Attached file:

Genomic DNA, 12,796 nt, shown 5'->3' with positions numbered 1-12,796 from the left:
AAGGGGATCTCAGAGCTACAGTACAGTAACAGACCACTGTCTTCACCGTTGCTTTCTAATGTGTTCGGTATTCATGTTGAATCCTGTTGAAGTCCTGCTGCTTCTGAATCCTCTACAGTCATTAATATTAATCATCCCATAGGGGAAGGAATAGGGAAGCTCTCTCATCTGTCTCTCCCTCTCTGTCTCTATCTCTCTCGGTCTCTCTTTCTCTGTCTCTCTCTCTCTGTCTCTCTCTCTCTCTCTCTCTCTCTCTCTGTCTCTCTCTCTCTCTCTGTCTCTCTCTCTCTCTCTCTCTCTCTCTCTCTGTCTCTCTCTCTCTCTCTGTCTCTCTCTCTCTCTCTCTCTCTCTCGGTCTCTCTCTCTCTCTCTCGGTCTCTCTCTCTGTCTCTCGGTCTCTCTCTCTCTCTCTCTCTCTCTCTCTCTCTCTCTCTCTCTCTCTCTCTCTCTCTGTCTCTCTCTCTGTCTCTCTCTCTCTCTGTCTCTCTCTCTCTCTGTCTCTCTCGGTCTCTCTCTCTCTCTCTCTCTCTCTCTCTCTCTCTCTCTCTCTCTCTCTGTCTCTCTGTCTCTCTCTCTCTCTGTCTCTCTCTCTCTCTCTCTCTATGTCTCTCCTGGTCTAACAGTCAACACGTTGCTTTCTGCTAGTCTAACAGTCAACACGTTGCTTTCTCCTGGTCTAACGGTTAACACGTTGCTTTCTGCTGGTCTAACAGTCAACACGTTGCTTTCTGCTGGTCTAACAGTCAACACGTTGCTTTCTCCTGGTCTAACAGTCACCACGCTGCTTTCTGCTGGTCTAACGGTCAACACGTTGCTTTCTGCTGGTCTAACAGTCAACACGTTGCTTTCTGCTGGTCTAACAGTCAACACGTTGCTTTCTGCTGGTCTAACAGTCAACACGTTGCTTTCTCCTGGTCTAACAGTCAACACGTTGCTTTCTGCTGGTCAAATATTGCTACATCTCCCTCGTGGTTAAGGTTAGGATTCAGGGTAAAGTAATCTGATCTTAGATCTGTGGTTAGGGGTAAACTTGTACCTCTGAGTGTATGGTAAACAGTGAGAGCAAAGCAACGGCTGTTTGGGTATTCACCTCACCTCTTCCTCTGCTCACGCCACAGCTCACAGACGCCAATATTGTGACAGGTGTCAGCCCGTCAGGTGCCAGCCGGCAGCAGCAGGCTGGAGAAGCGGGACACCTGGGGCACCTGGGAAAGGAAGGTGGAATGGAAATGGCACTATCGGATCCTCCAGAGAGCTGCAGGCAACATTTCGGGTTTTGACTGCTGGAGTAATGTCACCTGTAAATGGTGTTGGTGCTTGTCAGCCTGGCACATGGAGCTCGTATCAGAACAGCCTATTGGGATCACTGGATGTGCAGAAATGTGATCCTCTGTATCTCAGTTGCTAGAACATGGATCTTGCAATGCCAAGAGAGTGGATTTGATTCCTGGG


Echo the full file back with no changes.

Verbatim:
Genomic DNA, 12,796 nt, shown 5'->3' with positions numbered 1-12,796 from the left:
AAGGGGATCTCAGAGCTACAGTACAGTAACAGACCACTGTCTTCACCGTTGCTTTCTAATGTGTTCGGTATTCATGTTGAATCCTGTTGAAGTCCTGCTGCTTCTGAATCCTCTACAGTCATTAATATTAATCATCCCATAGGGGAAGGAATAGGGAAGCTCTCTCATCTGTCTCTCCCTCTCTGTCTCTATCTCTCTCGGTCTCTCTTTCTCTGTCTCTCTCTCTCTGTCTCTCTCTCTCTCTCTCTCTCTCTCTCTGTCTCTCTCTCTCTCTCTGTCTCTCTCTCTCTCTCTCTCTCTCTCTCTCTGTCTCTCTCTCTCTCTCTGTCTCTCTCTCTCTCTCTCTCTCTCTCGGTCTCTCTCTCTCTCTCTCGGTCTCTCTCTCTGTCTCTCGGTCTCTCTCTCTCTCTCTCTCTCTCTCTCTCTCTCTCTCTCTCTCTCTCTCTCTCTCTGTCTCTCTCTCTGTCTCTCTCTCTCTCTGTCTCTCTCTCTCTCTGTCTCTCTCGGTCTCTCTCTCTCTCTCTCTCTCTCTCTCTCTCTCTCTCTCTCTCTCTCTGTCTCTCTGTCTCTCTCTCTCTCTGTCTCTCTCTCTCTCTCTCTCTATGTCTCTCCTGGTCTAACAGTCAACACGTTGCTTTCTGCTAGTCTAACAGTCAACACGTTGCTTTCTCCTGGTCTAACGGTTAACACGTTGCTTTCTGCTGGTCTAACAGTCAACACGTTGCTTTCTGCTGGTCTAACAGTCAACACGTTGCTTTCTCCTGGTCTAACAGTCACCACGCTGCTTTCTGCTGGTCTAACGGTCAACACGTTGCTTTCTGCTGGTCTAACAGTCAACACGTTGCTTTCTGCTGGTCTAACAGTCAACACGTTGCTTTCTGCTGGTCTAACAGTCAACACGTTGCTTTCTCCTGGTCTAACAGTCAACACGTTGCTTTCTGCTGGTCAAATATTGCTACATCTCCCTCGTGGTTAAGGTTAGGATTCAGGGTAAAGTAATCTGATCTTAGATCTGTGGTTAGGGGTAAACTTGTACCTCTGAGTGTATGGTAAACAGTGAGAGCAAAGCAACGGCTGTTTGGGTATTCACCTCACCTCTTCCTCTGCTCACGCCACAGCTCACAGACGCCAATATTGTGACAGGTGTCAGCCCGTCAGGTGCCAGCCGGCAGCAGCAGGCTGGAGAAGCGGGACACCTGGGGCACCTGGGAAAGGAAGGTGGAATGGAAATGGCACTATCGGATCCTCCAGAGAGCTGCAGGCAACATTTCGGGTTTTGACTGCTGGAGTAATGTCACCTGTAAATGGTGTTGGTGCTTGTCAGCCTGGCACATGGAGCTCGTATCAGAACAGCCTATTGGGATCACTGGATGTGCAGAAATGTGATCCTCTGTATCTCAGTTGCTAGAACATGGATCTTGCAATGCCAAGAGAGTGGATTTGATTCCTGGG